It's hard to imagine a more beautiful setting than Snoqualmie Falls, or a more iconic and distinctive Washington State resort getaway than Salish Lodge & Spa. Only 30 minutes from Seattle, Salish Lodge provides a quintessential Pacific Northwest experience. Each one of our 86 guestrooms is a luxury retreat of its own. All have gas fireplaces, spa-like showers with dual showerheads or oversized soaking tubs, and many have views of the Snoqualmie River. It's the perfect place to create an incredible romantic getaway with a little advice from our Romance Concierge, or to relax after spending the day hiking the local trails. The Spa at Salish Lodge specializes in Northwest-inspired treatments featuring herbs from our garden and honey from our on-site apiary. Our two restaurants bring you mouthwatering Pacific Northwest cuisine. The Dining Room provides a first-of-the-season experience featuring flavors that sing the virtues of local and homegrown, and The Attic offers casual surroundings and wood-fired pizza and sandwiches. You'll find our signature Salish honey on those menus too! Just look for the Salish bee highlighting our sweet offerings.
Our beloved Lodge is part of Snoqualmie history. Originally The Snoqualmie Falls Lodge, it began as an eight-room inn built in 1916 as a rest stop for travelers. It quickly became famous for its Country Breakfast, then called the Farm Breakfast, which nourished visitors before they journeyed over the mountain pass. In 1988, the building was completely remodeled and reopened as The Salish Lodge. It is now proudly owned by the Muckleshoot Indian Tribe. Out-of-towners may recognize the Salish Lodge as the setting for Twin Peaks™, the David Lynch TV mystery series. Salish Lodge & Spa has been updated over the years to feature contemporary and luxury amenities, while maintaining the serene Pacific Northwest feel we are known for. And after all this time, we still serve our famous four-course Country Breakfast with the iconic Honey from Heaven™ service where honey from our own hives is poured from high above your plate onto buttery house-made biscuits - a Salish Lodge tradition that keeps visitors coming back year after year.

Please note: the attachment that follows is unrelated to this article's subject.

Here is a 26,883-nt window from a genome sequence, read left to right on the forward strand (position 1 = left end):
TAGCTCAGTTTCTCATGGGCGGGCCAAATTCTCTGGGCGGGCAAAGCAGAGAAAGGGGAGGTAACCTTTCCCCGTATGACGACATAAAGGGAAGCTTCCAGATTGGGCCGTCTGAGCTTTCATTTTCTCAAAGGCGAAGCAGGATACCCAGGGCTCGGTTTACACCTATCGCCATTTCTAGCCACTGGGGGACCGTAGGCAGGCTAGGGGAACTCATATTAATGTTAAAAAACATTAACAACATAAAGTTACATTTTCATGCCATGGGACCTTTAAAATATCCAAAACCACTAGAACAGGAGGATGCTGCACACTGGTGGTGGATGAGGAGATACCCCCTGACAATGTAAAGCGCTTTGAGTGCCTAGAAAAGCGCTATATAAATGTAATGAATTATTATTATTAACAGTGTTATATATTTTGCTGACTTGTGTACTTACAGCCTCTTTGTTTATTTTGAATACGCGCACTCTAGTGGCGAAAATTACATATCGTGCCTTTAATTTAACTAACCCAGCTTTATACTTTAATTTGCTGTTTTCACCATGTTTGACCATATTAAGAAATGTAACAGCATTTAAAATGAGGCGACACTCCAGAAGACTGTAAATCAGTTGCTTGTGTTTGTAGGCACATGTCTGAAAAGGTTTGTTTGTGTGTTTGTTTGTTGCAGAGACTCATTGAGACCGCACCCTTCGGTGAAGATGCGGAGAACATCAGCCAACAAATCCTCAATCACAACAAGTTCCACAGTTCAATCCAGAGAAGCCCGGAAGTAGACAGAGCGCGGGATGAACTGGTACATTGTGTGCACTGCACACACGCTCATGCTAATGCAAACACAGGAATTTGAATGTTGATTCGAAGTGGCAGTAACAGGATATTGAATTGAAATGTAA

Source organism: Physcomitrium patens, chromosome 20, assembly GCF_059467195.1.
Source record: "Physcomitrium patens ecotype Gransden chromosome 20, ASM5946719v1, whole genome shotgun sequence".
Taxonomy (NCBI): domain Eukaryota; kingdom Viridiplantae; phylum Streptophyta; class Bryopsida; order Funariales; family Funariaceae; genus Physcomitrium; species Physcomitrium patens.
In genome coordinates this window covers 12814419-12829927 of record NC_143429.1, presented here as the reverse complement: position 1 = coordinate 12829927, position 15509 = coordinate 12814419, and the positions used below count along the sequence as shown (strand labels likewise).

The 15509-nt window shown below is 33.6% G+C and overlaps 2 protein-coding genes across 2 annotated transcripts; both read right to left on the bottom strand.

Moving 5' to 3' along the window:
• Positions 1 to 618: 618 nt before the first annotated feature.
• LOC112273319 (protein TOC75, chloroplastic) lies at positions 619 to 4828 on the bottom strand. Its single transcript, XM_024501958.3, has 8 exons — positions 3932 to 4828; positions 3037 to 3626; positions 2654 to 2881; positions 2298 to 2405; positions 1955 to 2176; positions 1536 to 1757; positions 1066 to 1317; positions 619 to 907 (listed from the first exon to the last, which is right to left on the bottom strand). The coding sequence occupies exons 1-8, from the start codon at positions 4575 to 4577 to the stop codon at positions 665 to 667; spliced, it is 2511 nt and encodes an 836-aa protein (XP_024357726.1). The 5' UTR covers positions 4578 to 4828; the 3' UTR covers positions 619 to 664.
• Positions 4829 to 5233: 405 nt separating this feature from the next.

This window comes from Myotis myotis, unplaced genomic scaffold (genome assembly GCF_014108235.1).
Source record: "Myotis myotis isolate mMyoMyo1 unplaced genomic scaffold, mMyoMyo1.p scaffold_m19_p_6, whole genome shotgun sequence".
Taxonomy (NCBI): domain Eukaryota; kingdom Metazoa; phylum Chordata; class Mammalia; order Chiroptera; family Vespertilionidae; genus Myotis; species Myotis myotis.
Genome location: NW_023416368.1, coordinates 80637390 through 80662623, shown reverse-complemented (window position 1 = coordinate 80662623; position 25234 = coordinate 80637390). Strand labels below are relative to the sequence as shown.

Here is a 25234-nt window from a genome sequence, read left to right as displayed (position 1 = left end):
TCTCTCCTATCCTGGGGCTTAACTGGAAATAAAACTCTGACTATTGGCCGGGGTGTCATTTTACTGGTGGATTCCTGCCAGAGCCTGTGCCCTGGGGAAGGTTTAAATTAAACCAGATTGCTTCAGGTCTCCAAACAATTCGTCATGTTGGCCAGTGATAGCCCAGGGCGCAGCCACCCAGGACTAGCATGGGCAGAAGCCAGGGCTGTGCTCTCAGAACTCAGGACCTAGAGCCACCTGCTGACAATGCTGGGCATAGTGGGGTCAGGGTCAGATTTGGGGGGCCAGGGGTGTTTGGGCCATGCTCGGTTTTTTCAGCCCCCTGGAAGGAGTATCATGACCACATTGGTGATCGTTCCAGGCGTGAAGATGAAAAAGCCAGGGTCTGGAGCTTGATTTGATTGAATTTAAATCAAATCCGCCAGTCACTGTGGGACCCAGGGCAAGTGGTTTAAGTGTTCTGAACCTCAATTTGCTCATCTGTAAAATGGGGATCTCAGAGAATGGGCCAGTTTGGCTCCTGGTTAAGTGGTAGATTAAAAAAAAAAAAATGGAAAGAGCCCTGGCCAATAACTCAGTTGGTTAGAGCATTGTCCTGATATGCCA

SALISH OVER THE YEARS
The Lodge originally opened in 1916 as an eight-room inn, called the "Snoqualmie Falls Lodge."
The outside cover of a breakfast menu dating back to the 1950s.
The 1950s menu warns, "It's not a choice you'll get it all" for the "World Famous Farm Breakfast."
Diners who finished the iconic Farm Breakfast received a Snoqualmie Breakfast Club card, stating that they had "Qualified as a Member by Doing Justice to one of the Most Unusual and Delightful Meals served Anywhere."
A dinner menu during the 66th anniversary of the Snoqualmie Falls Lodge.
The Snoqualmie Valley in the 1980s.
An article in The Oregonian alerted readers of the upcoming renovation to Snoqualmie Falls Lodge, which was set to reopen in 1988 as a luxury hotel and restaurant.
In 1987 The Salish restaurant reopened, prior to the hotel being finished.
In 1988 The Salish Lodge reopened, boasting "91 Rooms Complete With Running Water."
Upon reopening, the Farm Breakfast was renamed the Country Breakfast, though the four course menu remained the same.
The remodeled hotel offered luxury amenities like a rooftop hot tub. While the hot tub has been replaced by our award-winning Spa, the photo is too good not to share.
The Lodge celebrated a milestone - 100 years of our Country Breakfast. We look forward to welcoming guests for centuries to come.
Salish Lodge & Spa completed a $12 million renovation, expanding to 86 guestrooms with new features and luxury amenities inspired by the Lodge's distinctive heritage.
The iconic Honey from Heaven™ service, during which a server drizzles honey onto guests' biscuits from high above, has been enjoyed for over 100 years. Today guests enjoy honey from our onsite apiary, which was established in 2011.
Honey From Heaven™ is a trademark of The Muckleshoot Indian Tribe.
YOUR RELAXING RETREAT AWAITS
Our newly renovated guestrooms reflect the calm, contemplative environment of the Pacific Northwest.